Love is Like a Boomerang

by | Sep 29, 2015 | Balance | 0 comments

fotolia © karenfoleyphoto

fotolia © karenfoleyphoto

Best-selling author Leo Buscaglia has written perhaps more books on love than any other author. Buscaglia was born into a large, very loving and expressive Italian family. He had a wonderful childhood—until he started school. Then he found he was marching to a different drummer. He didn’t like popular music; he liked opera. He didn’t know any American fairy tales; he knew only Italian fairy tales. And though he lived in a loving, passionate, and faith-filled family at home, at school he was a prime misfit. The school officials thought he was impractical. His English language skills weren’t high enough. Experts said his view of the world was unrealistic, and in their wisdom, they placed him in a school for mentally disabled children and labeled him “retarded”.

Fortunately, Leo was blessed with a very special teacher, Miss Hunt, who saw in him (as she saw in all of her students) rich potential. Buscaglia blossomed under Miss Hunt’s love, support, care and encouragement. After six months, she insisted he be re-tested. He then rejoined a regular classroom. But he always remained friends with Miss Hunt, not only because she exhibited love for him, but because she gave him a colossal opportunity to love and appreciate someone outside of the confines of his family and his comfort zone.

Love expresses exactly like a boomerang. When you send it out, it comes right back to you.

Years ago, in most orphanages in the Baltics, children were well cared for but not given very much “individual” attention. One small group, however, whose caregiver took time each night to hold and rock each baby before putting it to sleep, seemed to especially thrive. Psychologists at first believed it was the act of being held that made the difference and they began filming the nurse as she tended to the children in her care at bedtime. What they discovered was that the children were reaching out to the woman more than she was reaching out to them, because they were literally starving for someone to love.

An ancient legend tells about three kinds of givers: a flint, a sponge, and a honeycomb. The flint doesn’t give us anything of its own accord. To get anything from a flint, we have to strike it sharply, and even then, it gives only a spark. The sponge is much more generous, but we do have to squeeze it. It works only under pressure. The honeycomb, however, gives of its own accord. All we have to do is take the honey off the top, and it continues to produce more. Why? Because the honeycomb has a renewable source. It is connected to life. It’s a product of creative energy and that creative energy is love.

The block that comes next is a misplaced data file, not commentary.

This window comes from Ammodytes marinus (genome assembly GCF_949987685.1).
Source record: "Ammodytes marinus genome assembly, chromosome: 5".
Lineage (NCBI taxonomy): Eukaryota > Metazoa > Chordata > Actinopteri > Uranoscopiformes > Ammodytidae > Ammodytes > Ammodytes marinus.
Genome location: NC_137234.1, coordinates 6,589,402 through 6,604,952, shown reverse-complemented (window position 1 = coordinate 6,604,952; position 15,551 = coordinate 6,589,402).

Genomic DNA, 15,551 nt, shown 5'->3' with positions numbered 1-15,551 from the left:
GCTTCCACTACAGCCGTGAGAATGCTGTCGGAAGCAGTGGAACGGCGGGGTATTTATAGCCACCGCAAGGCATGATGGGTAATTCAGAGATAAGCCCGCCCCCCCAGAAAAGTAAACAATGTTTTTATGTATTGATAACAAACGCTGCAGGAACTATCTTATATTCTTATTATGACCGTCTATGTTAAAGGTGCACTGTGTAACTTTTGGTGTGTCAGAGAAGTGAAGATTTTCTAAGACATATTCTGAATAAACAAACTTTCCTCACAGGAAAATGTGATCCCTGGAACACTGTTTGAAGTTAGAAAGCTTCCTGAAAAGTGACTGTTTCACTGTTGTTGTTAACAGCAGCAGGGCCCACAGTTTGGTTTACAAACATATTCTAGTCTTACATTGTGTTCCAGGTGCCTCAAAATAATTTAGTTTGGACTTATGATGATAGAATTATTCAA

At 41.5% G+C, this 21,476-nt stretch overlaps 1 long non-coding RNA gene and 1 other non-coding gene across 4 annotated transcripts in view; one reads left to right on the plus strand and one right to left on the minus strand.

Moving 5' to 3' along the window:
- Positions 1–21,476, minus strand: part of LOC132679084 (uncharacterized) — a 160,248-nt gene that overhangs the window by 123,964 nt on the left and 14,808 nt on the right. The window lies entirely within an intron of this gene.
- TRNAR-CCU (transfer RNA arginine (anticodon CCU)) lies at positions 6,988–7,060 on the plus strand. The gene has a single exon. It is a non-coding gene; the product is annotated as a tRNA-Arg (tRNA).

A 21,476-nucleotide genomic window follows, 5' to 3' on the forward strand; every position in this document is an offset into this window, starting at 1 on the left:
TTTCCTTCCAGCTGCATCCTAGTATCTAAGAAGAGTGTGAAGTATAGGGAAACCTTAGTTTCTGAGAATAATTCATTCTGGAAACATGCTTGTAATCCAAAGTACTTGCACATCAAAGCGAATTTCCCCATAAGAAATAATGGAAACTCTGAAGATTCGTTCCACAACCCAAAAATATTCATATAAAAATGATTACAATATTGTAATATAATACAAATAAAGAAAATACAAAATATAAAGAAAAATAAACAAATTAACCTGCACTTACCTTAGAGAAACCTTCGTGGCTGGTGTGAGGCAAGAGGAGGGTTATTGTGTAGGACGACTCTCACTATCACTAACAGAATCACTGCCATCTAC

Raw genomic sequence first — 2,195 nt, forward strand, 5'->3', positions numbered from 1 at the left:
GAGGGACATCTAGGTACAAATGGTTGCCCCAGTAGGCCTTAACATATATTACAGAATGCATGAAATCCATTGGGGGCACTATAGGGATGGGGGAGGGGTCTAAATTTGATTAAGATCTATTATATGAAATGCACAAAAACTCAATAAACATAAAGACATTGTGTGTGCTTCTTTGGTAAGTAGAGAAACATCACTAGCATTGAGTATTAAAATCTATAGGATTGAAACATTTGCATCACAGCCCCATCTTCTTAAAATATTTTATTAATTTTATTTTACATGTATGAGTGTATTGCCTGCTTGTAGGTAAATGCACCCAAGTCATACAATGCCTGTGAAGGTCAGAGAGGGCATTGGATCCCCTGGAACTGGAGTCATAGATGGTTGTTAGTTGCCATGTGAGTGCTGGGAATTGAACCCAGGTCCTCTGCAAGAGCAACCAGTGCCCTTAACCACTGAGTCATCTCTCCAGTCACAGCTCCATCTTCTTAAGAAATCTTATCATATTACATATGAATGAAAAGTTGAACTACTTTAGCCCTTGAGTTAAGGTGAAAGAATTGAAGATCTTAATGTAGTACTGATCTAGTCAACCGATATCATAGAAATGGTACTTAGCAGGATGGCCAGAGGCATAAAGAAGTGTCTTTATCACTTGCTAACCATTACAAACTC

All living things are infused with love, even all living people. Some may seem to be poor at expressing it, but that doesn’t mean they don’t have it in them. For instance, hardened criminals begin to turn their lives around when given a puppy to love and train as a seeing-eye dog.  Boom . . . boom . . .boom . . . boomerang! Check it out for yourself.

For many years, a church that I served collected new teddybears to give to the local police department for their officers to comfort children who had been in accidents, or fires, or were part of the scenery in episodes of domestic violence. On “Teddy Bear Sunday”, our congregants brought their teddies to church and we encouraged them to infuse the toy animals with love during the service, before we turned them over to the Police Department. During a meditation, I would often observe big burly men and some perpetually grumpy old women, with teddy bears on their shoulders, lovingly patting their backs (usually totally unconsciously), their eyes closed and their minds at apparent peace. Especially if our guard is down, none of us can resist giving love with no restraints when presented with an opportunity.

So – if you’re feeling a lack of love in your life, and you’re pining for someone who will “fill you up” with what you’re missing – you’ve got it all backward. To feel the massive healing power of love, it is essential for you to give yours away.

What if you spent some of your time with a lonely person? What if you shared some of your talent with someone who wants, maybe even needs, to learn something you’re well equipped to teach? What if you simply played with animals waiting for adoption, babies in sterile environments who are starving to share their love, or with anyone who is trying desperately to learn to speak your language and needs you to talk to them and then listen?

The more love you give, the more you get – because love really is a boomerang.

 

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Lauren McLaughlin
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